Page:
Elder care in pandemic fueling urgency around improvements

Boston Statehouse

FILE – In this April 16, 2020, file photo, Richard Eberhardt walks along a corridor at a nursing home in Kaysesberg, France. Countries across Europe are struggling amid the coronavirus pandemic with the dilemma of leaving the elderly and others near death in enforced solitude or whether to allow some personal contact with relatives. At nursing homes, everything is done to keep out visitors who might be infected, and family members are almost always banned from coming to see their loved ones. (AP Photo/Jean-Francois Badias, File)

BOSTON (SHNS) – Following the devastation that COVID-19 brought upon nursing homes, assisted living facilities, and other care settings, the chairs of the Joint Committee on Elder Affairs have discussed making this “the year for action on the continuum of care” for older people and people with disabilities.

After a hearing that featured emotional and personal testimony from people who feel their loved ones did not get the care they deserved in a nursing home or similar setting, Sen. Patricia Jehlen, who co-chairs the committee with Rep. Tom Stanley, said Wednesday that the stories “make us feel a lot of urgency this year to really act on the full spectrum of care.”

“My co-chair and I have talked about how this is going to be the year for action on the continuum of care, and so I look forward to moving many bills and many budget items that will help us provide good care and a living wage for the people who care for us,” the Somerville Democrat said.

The committee advanced no legislation Wednesday but heard testimony on 18 bills related to nursing facilities and rest homes, including a bill (S 414/H 727) that Jehlen filed with Rep. Ruth Balser. The multi-faceted bill, which is backed by AARP Massachusetts, would up the minimum number of hours of care per resident per day from 3.5 to 4.1, require nursing facilities to have outbreak response plans, develop a pathway to single-occupancy rooms, and increase staff training through career ladder programs.

“We put a lot of trust into our nursing homes to provide care for our family members, and there needs to be some type of improvement, there needs to be some education and training around how to treat patients like my brother,” Benetta Kuffour told the committee.

Kuffour’s brother, AB, had been a quadriplegic since 2012 and often got urinary tract infections. Due to COVID-19 restrictions and staffing issues, she said, her brother stopped receiving home care through the Veterans Health Administration and was moved to a nursing home in Worcester in November.

In April, AB died of sepsis at the age of 73 after telling his sister that he was very sick, was seeing things and felt “really, really loopy.” Kuffour said her brother, when he lived alone, would call an ambulance for himself if a UTI was getting out of hand but “didn’t have the option to make that decision” while he was in the nursing home.

“The limited staff at the nursing home was not able to address the conditions that he was experiencing or the symptoms that he was experiencing. The nursing home was understaffed, they delayed in transferring him to the hospital because the nurse practitioner was not available. There were times when he was ignored, and even I was ignored,” she said. Kuffour added, “There was not enough staff to take care of him. I believe the staff are overwhelmed and underpaid … I believe had he received the treatment he needed, he would still be alive today.”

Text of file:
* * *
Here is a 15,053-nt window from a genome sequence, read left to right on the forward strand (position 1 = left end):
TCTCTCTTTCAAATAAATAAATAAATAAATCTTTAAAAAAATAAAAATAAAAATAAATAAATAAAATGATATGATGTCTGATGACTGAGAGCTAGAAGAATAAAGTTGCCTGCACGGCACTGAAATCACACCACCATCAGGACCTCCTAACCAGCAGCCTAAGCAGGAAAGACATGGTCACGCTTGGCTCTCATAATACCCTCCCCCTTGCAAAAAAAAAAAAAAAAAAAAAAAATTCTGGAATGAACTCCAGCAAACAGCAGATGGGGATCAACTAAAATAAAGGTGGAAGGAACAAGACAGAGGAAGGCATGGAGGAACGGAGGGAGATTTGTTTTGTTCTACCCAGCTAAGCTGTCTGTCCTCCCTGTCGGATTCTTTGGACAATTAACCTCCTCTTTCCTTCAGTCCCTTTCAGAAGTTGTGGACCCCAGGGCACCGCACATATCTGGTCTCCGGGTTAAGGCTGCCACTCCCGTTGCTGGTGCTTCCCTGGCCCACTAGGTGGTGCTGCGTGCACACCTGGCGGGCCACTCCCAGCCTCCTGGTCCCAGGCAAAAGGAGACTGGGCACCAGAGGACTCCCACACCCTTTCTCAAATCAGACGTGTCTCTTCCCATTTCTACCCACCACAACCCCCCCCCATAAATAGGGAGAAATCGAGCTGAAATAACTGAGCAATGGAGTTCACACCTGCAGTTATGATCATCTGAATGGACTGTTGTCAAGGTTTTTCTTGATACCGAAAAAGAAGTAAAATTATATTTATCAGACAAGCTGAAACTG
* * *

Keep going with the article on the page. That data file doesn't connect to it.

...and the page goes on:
Candi Hitchcock told the committee about her significant other, John, who lived at a rehab and nursing center in Gardner for more than two years. In January, after not hearing from John for a week, she said she got a call from the facility “telling me, ‘he’s failing fast, we’re considering sending him to the hospital.'”

“I had no idea what this nurse was talking about. She asked me, ‘Is this the first time that you have gotten a phone call since he’s been sick?’ Sick with what, I said,” Hitchcock told lawmakers.

John had COVID-19, though Hitchcock said no one was able to tell her when he first became sick and later learned he had been treated in the nursing home for 10 days.

“Within the hour, I received the phone call that no one ever wants to receive,” she said. “It was the emergency room physician’s assistant. It was the dreaded words, ‘I’m sorry to inform you…’.”

Through May, at least 6,204 residents of elder facilities in Massachusetts had died of COVID-19, according to the Department of Public Health’s monthly aggregate report. At one point, the state counted more than 9,000 COVID-19 deaths among long-term care facility residents but later changed how it counted those deaths — a change that reduced the number of deaths the state considered official nursing home COVID-19 deaths by about 40 percent to about 5,502.

“We cannot and will not allow these COVID-19 deaths to be ignored as mere statistics,” AARP Massachusetts President Sandra Harris said. “These deaths represent mothers, fathers, grandparents, siblings, and spouses with families that love them.”

While no one spoke in direct opposition to the Jehlen/Balser bill during Wednesday’s hearing, Massachusetts Senior Care Association President Tara Gregorio urged the committee to keep in mind the burden that the bills before them could place upon the senior care industry.

“While we agree in concept with many, most in fact, of the ideas contained in the proposals before the committee … we do, however, have a strong objection to and concern that, combined, these bills as drafted would impose over $1 billion in unfunded mandates on a sector that is teetering on the verge of financial collapse,” she said, citing an annual gap of $175 million between state funding, and the cost of providing quality nursing home care.

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